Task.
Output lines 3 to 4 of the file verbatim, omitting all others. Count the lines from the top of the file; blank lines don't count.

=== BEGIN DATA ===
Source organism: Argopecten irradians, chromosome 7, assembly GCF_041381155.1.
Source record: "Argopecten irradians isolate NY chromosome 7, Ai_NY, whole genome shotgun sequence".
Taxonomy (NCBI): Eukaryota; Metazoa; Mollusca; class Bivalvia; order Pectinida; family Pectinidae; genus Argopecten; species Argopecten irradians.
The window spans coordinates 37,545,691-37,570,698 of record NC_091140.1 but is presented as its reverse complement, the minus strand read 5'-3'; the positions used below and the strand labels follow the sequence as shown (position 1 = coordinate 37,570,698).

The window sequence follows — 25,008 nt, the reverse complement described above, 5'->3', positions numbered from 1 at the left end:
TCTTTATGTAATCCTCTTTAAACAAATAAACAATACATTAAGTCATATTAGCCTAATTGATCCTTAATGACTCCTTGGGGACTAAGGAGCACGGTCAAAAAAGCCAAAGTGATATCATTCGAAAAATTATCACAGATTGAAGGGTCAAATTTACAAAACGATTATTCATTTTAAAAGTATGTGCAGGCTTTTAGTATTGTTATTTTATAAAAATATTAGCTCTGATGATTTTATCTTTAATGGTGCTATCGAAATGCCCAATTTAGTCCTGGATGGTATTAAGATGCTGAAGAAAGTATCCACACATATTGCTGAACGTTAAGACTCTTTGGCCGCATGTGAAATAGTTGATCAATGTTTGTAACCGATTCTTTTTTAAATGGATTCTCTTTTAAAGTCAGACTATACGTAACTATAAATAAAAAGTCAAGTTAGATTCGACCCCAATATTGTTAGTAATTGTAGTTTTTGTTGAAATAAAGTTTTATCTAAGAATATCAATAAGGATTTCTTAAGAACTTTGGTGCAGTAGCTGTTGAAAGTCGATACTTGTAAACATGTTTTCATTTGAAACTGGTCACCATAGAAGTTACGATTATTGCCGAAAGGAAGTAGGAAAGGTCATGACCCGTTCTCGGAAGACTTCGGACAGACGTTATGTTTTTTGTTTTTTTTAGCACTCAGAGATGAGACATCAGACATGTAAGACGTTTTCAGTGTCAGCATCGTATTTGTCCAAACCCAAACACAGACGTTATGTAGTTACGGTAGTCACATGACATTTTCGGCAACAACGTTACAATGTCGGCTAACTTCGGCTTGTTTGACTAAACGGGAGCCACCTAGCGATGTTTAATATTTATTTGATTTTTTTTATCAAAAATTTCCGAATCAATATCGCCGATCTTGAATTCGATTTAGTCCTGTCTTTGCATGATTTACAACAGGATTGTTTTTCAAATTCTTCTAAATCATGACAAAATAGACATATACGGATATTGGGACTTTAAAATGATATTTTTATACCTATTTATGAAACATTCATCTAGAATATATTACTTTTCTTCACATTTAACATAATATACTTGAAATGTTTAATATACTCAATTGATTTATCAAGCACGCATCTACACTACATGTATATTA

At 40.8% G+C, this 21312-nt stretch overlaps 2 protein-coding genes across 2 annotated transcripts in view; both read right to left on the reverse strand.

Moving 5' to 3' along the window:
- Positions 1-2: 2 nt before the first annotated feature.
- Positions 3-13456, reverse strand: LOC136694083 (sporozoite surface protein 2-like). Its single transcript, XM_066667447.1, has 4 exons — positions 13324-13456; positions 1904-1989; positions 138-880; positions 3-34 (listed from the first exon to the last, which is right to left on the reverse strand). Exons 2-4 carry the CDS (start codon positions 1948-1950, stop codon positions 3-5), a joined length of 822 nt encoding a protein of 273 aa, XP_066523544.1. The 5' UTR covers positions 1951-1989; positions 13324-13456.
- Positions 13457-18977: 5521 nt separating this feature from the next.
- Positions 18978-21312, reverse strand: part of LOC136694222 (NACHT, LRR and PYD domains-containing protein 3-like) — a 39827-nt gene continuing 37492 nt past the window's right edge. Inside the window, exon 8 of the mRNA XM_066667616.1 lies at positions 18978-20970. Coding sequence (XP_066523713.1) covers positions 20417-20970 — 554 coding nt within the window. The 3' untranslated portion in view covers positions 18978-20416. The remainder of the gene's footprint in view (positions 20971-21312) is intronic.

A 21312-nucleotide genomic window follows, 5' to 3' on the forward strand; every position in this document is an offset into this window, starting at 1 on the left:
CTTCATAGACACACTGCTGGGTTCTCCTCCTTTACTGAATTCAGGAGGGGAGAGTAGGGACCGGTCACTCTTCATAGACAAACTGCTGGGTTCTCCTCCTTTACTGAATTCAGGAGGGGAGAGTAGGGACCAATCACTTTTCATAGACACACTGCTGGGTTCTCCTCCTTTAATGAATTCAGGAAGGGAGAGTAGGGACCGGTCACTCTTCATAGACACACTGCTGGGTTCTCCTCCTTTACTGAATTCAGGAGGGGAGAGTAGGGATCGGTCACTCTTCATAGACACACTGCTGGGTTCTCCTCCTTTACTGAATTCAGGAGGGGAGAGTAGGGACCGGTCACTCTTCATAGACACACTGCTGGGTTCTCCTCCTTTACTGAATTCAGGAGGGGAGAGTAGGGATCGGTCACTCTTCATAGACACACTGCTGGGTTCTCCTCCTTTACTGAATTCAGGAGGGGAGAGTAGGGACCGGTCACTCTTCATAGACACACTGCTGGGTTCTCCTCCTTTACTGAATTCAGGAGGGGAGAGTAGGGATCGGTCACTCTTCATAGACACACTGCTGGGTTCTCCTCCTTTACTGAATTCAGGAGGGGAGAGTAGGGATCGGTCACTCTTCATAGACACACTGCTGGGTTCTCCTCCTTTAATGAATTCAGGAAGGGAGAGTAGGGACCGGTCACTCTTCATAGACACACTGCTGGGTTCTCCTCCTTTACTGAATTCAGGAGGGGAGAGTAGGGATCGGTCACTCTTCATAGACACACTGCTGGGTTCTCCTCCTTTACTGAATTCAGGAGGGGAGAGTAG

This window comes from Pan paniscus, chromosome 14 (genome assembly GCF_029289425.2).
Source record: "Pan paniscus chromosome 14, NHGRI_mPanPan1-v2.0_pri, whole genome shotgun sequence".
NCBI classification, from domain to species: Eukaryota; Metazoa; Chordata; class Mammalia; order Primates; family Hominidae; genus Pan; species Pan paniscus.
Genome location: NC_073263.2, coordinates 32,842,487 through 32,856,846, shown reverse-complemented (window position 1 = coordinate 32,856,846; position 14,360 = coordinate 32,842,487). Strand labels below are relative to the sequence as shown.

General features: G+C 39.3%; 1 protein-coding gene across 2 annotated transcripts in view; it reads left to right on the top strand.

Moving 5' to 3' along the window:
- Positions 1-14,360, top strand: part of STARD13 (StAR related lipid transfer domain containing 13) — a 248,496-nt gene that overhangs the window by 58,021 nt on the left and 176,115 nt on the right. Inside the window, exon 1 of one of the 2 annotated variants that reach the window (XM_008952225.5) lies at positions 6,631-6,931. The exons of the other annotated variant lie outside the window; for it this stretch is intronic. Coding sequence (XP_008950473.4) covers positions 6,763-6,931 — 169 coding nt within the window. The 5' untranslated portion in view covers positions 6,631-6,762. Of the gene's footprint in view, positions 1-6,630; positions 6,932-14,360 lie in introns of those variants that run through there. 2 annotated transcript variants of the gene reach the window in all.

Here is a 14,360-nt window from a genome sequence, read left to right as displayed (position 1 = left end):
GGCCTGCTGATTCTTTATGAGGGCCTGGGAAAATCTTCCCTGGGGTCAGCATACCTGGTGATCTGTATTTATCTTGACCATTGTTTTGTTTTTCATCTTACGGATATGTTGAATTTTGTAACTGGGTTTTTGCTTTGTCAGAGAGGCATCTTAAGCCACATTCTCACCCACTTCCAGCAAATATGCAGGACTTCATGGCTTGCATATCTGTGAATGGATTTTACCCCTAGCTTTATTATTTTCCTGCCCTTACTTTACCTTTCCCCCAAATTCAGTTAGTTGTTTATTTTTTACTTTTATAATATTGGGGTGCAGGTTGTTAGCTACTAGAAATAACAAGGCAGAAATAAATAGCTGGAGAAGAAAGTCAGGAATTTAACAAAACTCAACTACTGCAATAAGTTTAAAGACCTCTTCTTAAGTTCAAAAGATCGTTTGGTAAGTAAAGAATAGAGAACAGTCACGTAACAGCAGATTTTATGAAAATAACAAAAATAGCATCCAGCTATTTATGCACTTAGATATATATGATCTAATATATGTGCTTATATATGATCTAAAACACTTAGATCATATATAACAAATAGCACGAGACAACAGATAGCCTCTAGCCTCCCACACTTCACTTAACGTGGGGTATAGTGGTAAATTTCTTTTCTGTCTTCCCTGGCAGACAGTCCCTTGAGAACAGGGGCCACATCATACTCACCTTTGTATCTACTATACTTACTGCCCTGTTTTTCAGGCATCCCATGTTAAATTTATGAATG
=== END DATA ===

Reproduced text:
Taxonomy (NCBI): Eukaryota; Metazoa; Mollusca; class Bivalvia; order Pectinida; family Pectinidae; genus Argopecten; species Argopecten irradians.
The window spans coordinates 37,545,691-37,570,698 of record NC_091140.1 but is presented as its reverse complement, the minus strand read 5'-3'; the positions used below and the strand labels follow the sequence as shown (position 1 = coordinate 37,570,698).